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Bioenergy and Sustainable Agriculture: Perennial Biomass Crops for Multiple Benefits

Save the Dates – November 19-20, 2014

Join us for a unique workshop on

Bioenergy and Sustainable Agriculture:
Perennial Biomass Crops for Multiple Benefits

at Richland Community College in Decatur, Illinois

Green Lands Blue Waters (GLBW) and the Agricultural Watershed Institute (AWI) cordially invite you to attend a workshop on perennial biomass crops grown for renewable energy, forage or bioproducts plus environmental benefits. Workshop participants will:

  • Explore synergies and trade-offs between biomass production and environmental goals
  • Learn about logistics, energy conversion technologies, and markets for grass biomass
  • Develop strategies to overcome obstacles and implement projects in Midwest watersheds or fuelsheds

Who should participate? The value of this workshop will come largely from exchange of ideas, information, and viewpoints among leading experts, key stakeholders, and decision makers including:

  • Agricultural producers, landowners, and conservation professionals
  • University-based researchers
  • Agricultural, energy, and conservation agencies at the federal, state, and local level
  • Environmental and agricultural nongovernmental organizations
  • Business and industry, including bioenergy entrepreneurs and energy end-users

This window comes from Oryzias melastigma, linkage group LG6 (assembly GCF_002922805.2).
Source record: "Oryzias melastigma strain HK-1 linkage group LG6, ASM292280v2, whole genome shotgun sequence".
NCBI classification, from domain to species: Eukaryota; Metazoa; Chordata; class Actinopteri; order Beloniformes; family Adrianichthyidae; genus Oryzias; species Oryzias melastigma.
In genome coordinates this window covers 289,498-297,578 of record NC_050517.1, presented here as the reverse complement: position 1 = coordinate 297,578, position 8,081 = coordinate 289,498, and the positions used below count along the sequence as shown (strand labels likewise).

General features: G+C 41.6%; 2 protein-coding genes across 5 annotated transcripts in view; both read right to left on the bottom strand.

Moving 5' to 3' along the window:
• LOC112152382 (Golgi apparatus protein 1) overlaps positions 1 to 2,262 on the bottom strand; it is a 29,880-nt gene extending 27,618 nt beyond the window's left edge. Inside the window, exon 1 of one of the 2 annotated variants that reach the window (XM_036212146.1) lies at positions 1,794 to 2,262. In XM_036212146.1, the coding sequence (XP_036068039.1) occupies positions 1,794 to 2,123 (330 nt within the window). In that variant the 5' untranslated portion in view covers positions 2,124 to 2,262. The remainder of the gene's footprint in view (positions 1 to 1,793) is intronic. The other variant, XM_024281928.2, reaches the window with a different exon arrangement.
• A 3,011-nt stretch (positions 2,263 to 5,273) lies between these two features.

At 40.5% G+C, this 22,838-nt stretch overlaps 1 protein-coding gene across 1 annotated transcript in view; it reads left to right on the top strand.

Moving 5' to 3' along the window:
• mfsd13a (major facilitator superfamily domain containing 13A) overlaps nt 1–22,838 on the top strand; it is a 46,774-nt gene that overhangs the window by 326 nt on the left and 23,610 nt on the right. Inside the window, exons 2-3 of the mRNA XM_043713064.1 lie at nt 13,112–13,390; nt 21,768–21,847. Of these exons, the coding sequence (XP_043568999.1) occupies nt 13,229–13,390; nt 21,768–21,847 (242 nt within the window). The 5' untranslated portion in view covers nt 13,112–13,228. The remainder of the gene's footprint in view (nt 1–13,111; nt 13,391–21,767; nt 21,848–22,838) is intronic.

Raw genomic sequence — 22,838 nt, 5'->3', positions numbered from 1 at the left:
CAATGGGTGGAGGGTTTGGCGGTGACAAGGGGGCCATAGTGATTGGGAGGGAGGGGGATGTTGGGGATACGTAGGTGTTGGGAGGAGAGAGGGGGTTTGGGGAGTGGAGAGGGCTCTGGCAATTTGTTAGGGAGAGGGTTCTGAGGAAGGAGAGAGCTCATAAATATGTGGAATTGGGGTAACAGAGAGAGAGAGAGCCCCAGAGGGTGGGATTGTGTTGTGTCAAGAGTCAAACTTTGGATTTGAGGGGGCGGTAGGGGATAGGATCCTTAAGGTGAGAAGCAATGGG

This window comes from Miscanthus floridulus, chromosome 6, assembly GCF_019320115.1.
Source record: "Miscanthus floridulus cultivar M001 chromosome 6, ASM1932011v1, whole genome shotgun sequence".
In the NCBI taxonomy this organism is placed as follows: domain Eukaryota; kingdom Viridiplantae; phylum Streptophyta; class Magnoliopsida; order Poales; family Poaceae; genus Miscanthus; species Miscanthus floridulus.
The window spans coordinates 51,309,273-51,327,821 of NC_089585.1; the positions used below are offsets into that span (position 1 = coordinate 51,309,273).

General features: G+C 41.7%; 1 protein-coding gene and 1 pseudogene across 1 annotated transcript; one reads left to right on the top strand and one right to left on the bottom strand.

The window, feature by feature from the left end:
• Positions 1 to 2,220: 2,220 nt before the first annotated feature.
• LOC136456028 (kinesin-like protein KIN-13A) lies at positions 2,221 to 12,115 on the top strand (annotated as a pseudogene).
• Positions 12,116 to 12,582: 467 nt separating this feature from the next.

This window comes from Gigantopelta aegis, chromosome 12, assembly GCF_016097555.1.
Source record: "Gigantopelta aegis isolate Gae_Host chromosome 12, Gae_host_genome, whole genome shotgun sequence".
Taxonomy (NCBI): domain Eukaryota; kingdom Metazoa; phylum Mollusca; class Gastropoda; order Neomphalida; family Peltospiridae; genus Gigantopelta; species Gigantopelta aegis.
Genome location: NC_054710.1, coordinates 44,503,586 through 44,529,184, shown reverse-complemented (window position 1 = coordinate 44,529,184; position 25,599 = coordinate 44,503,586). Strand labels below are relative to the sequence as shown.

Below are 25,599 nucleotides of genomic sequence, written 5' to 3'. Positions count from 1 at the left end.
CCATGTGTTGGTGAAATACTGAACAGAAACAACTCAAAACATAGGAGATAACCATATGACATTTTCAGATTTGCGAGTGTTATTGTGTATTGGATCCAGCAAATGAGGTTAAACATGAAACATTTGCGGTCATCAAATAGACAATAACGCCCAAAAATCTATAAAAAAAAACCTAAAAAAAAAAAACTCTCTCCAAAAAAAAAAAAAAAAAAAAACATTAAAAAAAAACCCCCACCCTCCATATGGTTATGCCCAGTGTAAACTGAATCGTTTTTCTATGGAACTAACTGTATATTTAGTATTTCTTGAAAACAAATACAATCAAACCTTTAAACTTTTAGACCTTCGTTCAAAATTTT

• Foundations and investors interested in renewable energy and sustainable agriculture

Workshop Content: Plenary and concurrent sessions will address topics including:

  • The GLBW vision and plan for transformational change on the agricultural landscape
  • How perennial biomass crops can help mitigate climate change and Gulf hypoxia
  • Landscape design for co-production of biomass plus clean water—habitat—CO2 reduction, etc.
  • Economics and policy innovation, including payments for ecosystem services
  • Biomass supply chains, markets/enterprises, and technologies: Opportunities & challenges
  • Case studies of watershed projects for perennial biomass crops & other CLC systems
  • A special Sangamon Watershed Celebration on the evening of Nov 19 will feature Cajun food & music and a keynote address by marine ecologist Dr. Nancy Rabalais, director of the Louisiana Universities Marine Consortium and a leading expert on hypoxia in the Gulf of Mexico.

GLBW supports development of and transition to a new generation of multifunctional agricultural systems that integrate more perennial plants and other continuous living cover (CLC) into the landscape. AWI, a nonprofit based in Decatur, Illinois, leads a collaborative project to promote perennial crops for bioenergy, forage, clean water and wildlife in the Upper Sangamon Watershed.

For further information, please contact:
Steve John, AWI Executive Director, sfjohn@agwatershed.org, 217-877-5640

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Continuous Living Cover in the Lake Decatur Watershed

From its headwaters near Bloomington, Illinois, the Sangamon River flows through the cities of Decatur and Springfield on its way to meet the Illinois River. The Upper Sangamon River Watershed covers about 1425 square miles. The Lake Decatur dam, built in the early 1920s, impounds the Sangamon to create a lake used for recreation and the city’s domestic and industrial water supply. The watershed area upstream of the dam is about 925 square miles.

Decatur businessman A. E. Staley played a significant early role in transforming the agricultural landscape of Central Illinois and much of the Corn Belt when his company opened a “plant for grinding and extracting the oil from the soya bean” in 1922.

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AWI Shows Importance of Cover Crops